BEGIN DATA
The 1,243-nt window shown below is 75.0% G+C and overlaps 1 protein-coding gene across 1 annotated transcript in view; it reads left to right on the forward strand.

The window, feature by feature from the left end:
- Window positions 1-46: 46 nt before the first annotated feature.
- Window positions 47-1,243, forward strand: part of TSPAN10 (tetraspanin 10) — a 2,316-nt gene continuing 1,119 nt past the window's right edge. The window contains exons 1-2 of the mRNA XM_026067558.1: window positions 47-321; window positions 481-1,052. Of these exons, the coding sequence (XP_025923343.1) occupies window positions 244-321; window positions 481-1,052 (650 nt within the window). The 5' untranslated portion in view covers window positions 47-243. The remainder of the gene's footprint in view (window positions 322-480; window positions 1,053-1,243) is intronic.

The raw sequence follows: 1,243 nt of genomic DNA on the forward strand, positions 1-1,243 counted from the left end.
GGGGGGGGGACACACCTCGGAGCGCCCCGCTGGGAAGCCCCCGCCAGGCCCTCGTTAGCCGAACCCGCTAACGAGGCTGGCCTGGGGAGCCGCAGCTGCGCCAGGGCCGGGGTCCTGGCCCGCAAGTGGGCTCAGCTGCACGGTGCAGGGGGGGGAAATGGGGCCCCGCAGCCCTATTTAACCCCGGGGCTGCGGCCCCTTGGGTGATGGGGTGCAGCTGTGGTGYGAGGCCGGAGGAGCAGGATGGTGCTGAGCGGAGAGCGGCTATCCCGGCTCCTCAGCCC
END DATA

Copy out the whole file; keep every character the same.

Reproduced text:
The 1,243-nt window shown below is 75.0% G+C and overlaps 1 protein-coding gene across 1 annotated transcript in view; it reads left to right on the forward strand.

The window, feature by feature from the left end:
- Window positions 1-46: 46 nt before the first annotated feature.
- Window positions 47-1,243, forward strand: part of TSPAN10 (tetraspanin 10) — a 2,316-nt gene continuing 1,119 nt past the window's right edge. The window contains exons 1-2 of the mRNA XM_026067558.1: window positions 47-321; window positions 481-1,052. Of these exons, the coding sequence (XP_025923343.1) occupies window positions 244-321; window positions 481-1,052 (650 nt within the window). The 5' untranslated portion in view covers window positions 47-243. The remainder of the gene's footprint in view (window positions 322-480; window positions 1,053-1,243) is intronic.

The raw sequence follows: 1,243 nt of genomic DNA on the forward strand, positions 1-1,243 counted from the left end.
GGGGGGGGGACACACCTCGGAGCGCCCCGCTGGGAAGCCCCCGCCAGGCCCTCGTTAGCCGAACCCGCTAACGAGGCTGGCCTGGGGAGCCGCAGCTGCGCCAGGGCCGGGGTCCTGGCCCGCAAGTGGGCTCAGCTGCACGGTGCAGGGGGGGGAAATGGGGCCCCGCAGCCCTATTTAACCCCGGGGCTGCGGCCCCTTGGGTGATGGGGTGCAGCTGTGGTGYGAGGCCGGAGGAGCAGGATGGTGCTGAGCGGAGAGCGGCTATCCCGGCTCCTCAGCCC